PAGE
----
By the way, coming relatively soon to a Hooniverse article near you.

    1. Stu_Rock Avatar

      Me neither.

  2. Alff Avatar

    Dad's air-cooled 911 was a very capable snow car.

  3. Dan Avatar

    RWD Suburbans, while not quite a sedan, and at one time a kind of a wagon, are fun in the snow. They have such a long wheel base that it feels like you can actually look at the back of the vehicle as it slides out, giving you plenty of time to react. It also looks and feels cool to have something so large going sideways (even more so if you're sitting in the third row while someone else does it). I got a girl to smile at me in high school when I was sliding my uncle's Suburban around in the school parking lot after it had snowed. It also has the advantage of being able to sit seven or eight of your closest friends in it while you slide it around, making the hooning a much more economically sound endeavor (more of a hooning experience per person per gallon). Or, as in another case, after you've wowed some member of the opposite sex from your incredible "skills," you will sometimes get the comment (as I once did) "Gee, there's a lot of room back there, huh? Like enough for two people to lay down…" (don't worry, I didn't bite on that one)
    Also, E30s are fun in the snow (but that's kind of expected). They're light, have a tendency to go sideways, and have quite a lot of steering angle. I was once returning from visiting my sister at her college and managed to get caught in a blizzard on the way back. Nothing quite tingles the spine like going sideways past a tractor trailer at 55 MPH and knowing you still have several more degrees of steering until lock. (I was young and reckless, alright? Geez…)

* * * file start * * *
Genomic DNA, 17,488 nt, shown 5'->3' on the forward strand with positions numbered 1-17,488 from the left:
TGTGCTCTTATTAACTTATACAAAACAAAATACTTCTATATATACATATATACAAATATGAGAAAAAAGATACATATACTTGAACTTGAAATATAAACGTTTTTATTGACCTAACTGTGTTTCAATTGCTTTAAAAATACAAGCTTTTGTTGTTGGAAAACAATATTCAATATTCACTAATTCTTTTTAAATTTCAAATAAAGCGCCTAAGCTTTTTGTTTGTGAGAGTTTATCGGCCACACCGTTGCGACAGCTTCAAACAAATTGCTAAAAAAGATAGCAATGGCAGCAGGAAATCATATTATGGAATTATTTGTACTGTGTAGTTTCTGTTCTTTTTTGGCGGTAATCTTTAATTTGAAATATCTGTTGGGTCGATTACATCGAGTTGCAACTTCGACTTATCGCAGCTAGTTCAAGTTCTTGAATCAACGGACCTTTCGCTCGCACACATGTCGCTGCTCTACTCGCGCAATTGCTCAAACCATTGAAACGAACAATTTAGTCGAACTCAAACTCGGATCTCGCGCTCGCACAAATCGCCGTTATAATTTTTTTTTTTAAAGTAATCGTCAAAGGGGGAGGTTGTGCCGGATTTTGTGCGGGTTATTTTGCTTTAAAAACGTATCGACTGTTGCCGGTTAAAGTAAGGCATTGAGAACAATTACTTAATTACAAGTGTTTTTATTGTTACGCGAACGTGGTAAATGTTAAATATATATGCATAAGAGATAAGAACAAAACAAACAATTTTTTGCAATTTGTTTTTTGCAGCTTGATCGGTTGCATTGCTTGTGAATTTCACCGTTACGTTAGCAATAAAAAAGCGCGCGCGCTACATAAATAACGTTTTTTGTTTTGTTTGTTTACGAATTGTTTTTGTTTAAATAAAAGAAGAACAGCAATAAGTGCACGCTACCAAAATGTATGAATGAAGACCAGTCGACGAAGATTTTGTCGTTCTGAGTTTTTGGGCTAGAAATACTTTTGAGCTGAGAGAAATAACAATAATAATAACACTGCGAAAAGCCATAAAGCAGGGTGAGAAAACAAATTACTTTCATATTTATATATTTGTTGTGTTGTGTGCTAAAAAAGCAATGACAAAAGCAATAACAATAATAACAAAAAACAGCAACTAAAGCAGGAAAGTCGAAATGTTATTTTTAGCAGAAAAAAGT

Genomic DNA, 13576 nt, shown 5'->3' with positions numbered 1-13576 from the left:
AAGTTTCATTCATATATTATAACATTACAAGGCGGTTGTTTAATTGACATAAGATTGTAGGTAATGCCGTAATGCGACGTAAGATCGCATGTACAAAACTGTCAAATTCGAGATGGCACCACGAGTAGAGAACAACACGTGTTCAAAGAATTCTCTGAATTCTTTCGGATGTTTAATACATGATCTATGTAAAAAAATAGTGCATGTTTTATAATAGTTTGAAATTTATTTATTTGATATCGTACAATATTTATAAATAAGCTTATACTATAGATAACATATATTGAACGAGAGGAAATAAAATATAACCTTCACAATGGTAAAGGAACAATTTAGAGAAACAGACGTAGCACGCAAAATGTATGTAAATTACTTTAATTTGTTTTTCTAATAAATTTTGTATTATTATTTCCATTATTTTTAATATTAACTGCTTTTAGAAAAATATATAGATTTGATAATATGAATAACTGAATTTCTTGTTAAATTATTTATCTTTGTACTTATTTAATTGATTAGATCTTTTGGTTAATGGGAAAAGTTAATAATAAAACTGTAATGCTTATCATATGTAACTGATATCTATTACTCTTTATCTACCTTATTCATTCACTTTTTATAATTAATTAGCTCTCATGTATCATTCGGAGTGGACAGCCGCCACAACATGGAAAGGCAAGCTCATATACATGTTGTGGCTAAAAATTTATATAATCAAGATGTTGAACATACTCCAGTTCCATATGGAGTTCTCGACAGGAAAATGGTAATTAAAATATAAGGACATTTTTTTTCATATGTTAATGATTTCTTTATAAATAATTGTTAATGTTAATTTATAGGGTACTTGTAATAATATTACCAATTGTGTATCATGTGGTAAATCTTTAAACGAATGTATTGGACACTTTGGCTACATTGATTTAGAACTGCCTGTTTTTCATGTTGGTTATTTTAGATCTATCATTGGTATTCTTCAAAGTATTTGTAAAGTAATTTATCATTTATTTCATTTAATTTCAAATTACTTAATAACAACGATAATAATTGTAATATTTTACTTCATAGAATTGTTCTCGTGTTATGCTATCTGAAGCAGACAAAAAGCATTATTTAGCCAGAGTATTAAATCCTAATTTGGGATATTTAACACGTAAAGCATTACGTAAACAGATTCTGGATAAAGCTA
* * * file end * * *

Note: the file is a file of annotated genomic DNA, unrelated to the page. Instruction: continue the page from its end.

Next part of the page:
4. mallthus Avatar

    A couple of things. This photo is from France.
    <img src="http://img.archiexpo.fr/images_ae/photo-g/chasse-neige-67143-1515375.jpg&quot; width=600>
    This is the 505 I would choose for such a situation…
    <img src="http://i48.photobucket.com/albums/f221/bdebruin78/peugeot/505/65eb1_001.jpg&quot; width=600>

    1. Jay_Ramey Avatar

      Oh cool, the Dangel-converted 505. I had almost forgotten about them,

  5. wunno sev Avatar
    wunno sev

    my dad's old 380SL was very controllable in the snow if you knew what you were doing. my parents had no idea what they were doing, so they put its front end into many things over the years; that chrome bumper had its share of wrinkles, though the damage never seemed to get any farther in than that. when i started driving it around i only spun once, and that was when I was playing in the snow at 2am. i miss that car.
    at present my mr2 is not bad in the snow. i have snow tires and the engine is over the rear wheels. of course, should it ever lose that decent rear-wheel traction there will be no hope for survival, but a cautious driver as i am should not have to worry about such situations.
    my cousins tell me their 300e is not very good in the snow, but i'm inclined to believe they just don't know how to drive it. a friend's mom said her brother was always having a ton of trouble in the snow because of his rear-wheel-drive sports car, a….mitsubishi eclipse. if you say so. my uncle used to have a volvo 740 that he was scared of in the snow, but i don't think those cars made enough power to spin the wheels on solid ice.

  6. markmitchellbrown Avatar

    In terms of snow-driving fun-ness, a friend's old 240SX was brilliant – I remember dancing that thing through an empty, slick, snowy parking lot, maneuvering it sideways with ease and poise between lampposts and curbs.
    But for snow-driving stoicism…not sure I can come up with anything RWD better than a 505 or 240.

    1. Jay_Ramey Avatar

      With the 505 fleet undergoing repairs, we didn't get a chance to do a 740 vs 505 comparo when the snowpocalypse hit last week. Such a waste of good snow.